Autoimmune pancreatitis: What you need to know
Autoimmune pancreatitis is one of the human autoimmune diseases. Autoimmune pancreatitis was only recently discovered (previously often confused with other conditions), a finding that now plays an important role in making treatment more effective.
1. What is autoimmune pancreatitis?
Autoimmune pancreatitis is a chronic inflammation caused by the body's own immune system attacking the body's own pancreas, limiting or not producing insulin, leading to diabetes; does not ensure the function of secreting digestive enzymes, leading to malnutrition or causing consequences such as eye damage, hypertension, foot ulcers...
Autoimmune pancreatitis is classified into two types as inflammation autoimmune pancreatitis type 1 and autoimmune pancreatitis type 2.
Autoimmune pancreatitis type 1 also known as IgG4-associated pancreatitis usually affects many organs including pancreas, intrahepatic bile ducts, salivary glands, kidneys and lymph nodes.
Autoimmune pancreatitis type 2, also known as idiopathic duct-centric pancreatitis, affects only the pancreas.
Autoimmune pancreatitis is a rare disease, until now the cause of the disease is still unknown, so correct diagnosis plays an important role in the treatment of the disease.
2. Risk factors for autoimmune pancreatitis
People with type 1 autoimmune pancreatitis are usually:
Over 60 years old. Is male. People with type 2 autoimmune pancreatitis:
Usually over 40 years old (aged 10 to 20 years younger than people with type 1 autoimmune pancreatitis). The incidence is similar in men and women. Often have inflammatory bowel disease (such as ulcerative colitis). Autoimmune pancreatitis can cause a variety of complications:
Pancreatitis: Autoimmune pancreatitis affects the pancreas' ability to produce enzymes. Possible signs and symptoms include diarrhea, weight loss, metabolic bone disease, and vitamin and mineral deficiencies. Diabetes: The pancreas is the organ that produces insulin, so when the pancreas is damaged, it can cause diabetes. Pancreatic calcifications, pancreatic stones. Treatment for autoimmune pancreatitis (such as long-term steroid use) can also cause complications. However, despite complications, people treated for autoimmune pancreatitis still have a good quality of life.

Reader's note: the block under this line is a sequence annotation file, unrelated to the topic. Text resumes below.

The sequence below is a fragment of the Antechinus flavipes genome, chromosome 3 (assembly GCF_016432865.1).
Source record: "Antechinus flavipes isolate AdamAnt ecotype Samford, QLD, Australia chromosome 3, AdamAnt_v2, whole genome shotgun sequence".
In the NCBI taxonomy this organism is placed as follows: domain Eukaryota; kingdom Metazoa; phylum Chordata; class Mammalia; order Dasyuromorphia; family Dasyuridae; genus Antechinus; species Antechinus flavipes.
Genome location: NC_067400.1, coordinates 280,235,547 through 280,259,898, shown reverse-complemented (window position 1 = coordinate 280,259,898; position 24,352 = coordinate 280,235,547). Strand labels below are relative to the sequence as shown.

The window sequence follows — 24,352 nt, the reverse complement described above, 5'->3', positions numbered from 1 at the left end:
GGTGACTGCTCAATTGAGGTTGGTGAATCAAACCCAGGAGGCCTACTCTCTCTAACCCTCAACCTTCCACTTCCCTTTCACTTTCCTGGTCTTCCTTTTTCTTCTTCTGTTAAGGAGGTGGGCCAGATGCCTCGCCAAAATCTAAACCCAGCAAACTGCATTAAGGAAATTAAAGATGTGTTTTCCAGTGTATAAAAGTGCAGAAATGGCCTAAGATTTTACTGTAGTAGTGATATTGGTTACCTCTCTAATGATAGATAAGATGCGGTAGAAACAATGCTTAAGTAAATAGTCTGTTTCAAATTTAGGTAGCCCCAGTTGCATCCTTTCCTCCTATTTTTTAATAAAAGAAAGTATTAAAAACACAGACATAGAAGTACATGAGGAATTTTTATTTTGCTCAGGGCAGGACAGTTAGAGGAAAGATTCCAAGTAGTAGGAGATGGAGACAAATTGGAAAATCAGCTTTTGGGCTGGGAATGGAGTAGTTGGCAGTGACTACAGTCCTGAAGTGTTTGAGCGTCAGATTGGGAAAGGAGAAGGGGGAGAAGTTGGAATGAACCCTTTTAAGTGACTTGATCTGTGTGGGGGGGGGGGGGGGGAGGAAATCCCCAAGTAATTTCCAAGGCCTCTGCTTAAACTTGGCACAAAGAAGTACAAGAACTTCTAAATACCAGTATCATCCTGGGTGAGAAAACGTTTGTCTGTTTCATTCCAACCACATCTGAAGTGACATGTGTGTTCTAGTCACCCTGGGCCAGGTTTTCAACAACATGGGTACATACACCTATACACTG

3.Symptoms of autoimmune pancreatitis
Autoimmune pancreatitis is quite difficult to diagnose. Usually autoimmune pancreatitis does not cause any symptoms, but if they do, they are similar to those of pancreatic cancer.
Symptoms of pancreatic cancer include:
Dark urine. Pale stools, or floating stools in the toilet. Yellow skin, yellow eyes. Upper abdominal or mid-back pain. Nausea, vomiting. Weak or extremely tired. Loss of appetite, feeling full. Unexplained weight loss. The most common sign of autoimmune pancreatitis is painless jaundice, caused by an obstructed biliary tree. Autoimmune pancreatitis can also cause weight loss. Many patients with autoimmune pancreatitis develop abnormal masses in the pancreas and other organs that are easily mistaken for cancer. Differences between type 1 autoimmune pancreatitis and other type 2 autoimmune pancreatitis include:
Autoimmune pancreatitis type 1 can affect organs other than the pancreas, whereas autoimmune pancreatitis type 2 only affects organs other than the pancreas. affects the pancreas, although type 2 autoimmune pancreatitis is associated with another autoimmune disease, colitis. Type 1 autoimmune pancreatitis responds rapidly to steroid therapy. Autoimmune pancreatitis type 1 is likely to recur after stopping treatment.
4. When to see a doctor
Autoimmune pancreatitis usually doesn't cause any symptoms, but see your doctor if you notice unexplained weight loss, abdominal pain, jaundice, or other suspicious signs and symptoms.
5. Diagnosis of autoimmune pancreatitis
Autoimmune pancreatitis is often difficult to diagnose because the signs and symptoms are easily confused with pancreatic cancer. However, getting the right diagnosis is important because the two diseases have different treatments.
Patients with autoimmune pancreatitis often have an enlarged pancreas, but an abnormal mass in the pancreas may also be present.
There is no single test that can identify autoimmune pancreatitis. Sometimes surgery is needed to rule out pancreatic cancer.
Tests may include:
Imaging: Computed tomography, magnetic resonance imaging, endoscopic ultrasound, endoscopic retrograde cholangiopancreatography. Blood tests: People with type 1 autoimmune pancreatitis often have elevated levels of IgG4 in their blood. Endoscopic core biopsy. Steroid trial: Because autoimmune pancreatitis is the only steroid-responsive pancreatic disease, this approach can be used to confirm the diagnosis.
6. Treatment of autoimmune pancreatitis
Steroids: Autoimmune pancreatitis responds very well to steroids, some people even responding extremely quickly. Immunosuppressive drugs: About 30 - 50% of patients after treatment have a relapse of autoimmune pancreatitis, so to avoid the side effects caused by prolonged steroid treatment, the doctor may prescribe immunosuppressive drugs. Treatment of pancreatic insufficiency: Supplementing pancreatic enzymes with prescription drugs such as Creon, Pancreaze, Zenpep, Pertzye. Treatment of diabetes. Monitor other organs: Because type 1 autoimmune pancreatitis can affect many other organs. Chronic pancreatitis is a serious chronic disease on the gastrointestinal tract, affecting the patient's health. Due to the function of the pancreas, so far it has not been able to completely reconstruct it by artificial means. However, having knowledge to prevent this disease, detect and actively treat it right from the beginning will partly reduce the severe effects that the disease causes.
If you have unusual symptoms, you should be examined and consulted with a specialist.
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Articles refer to the source: mayoclinic.org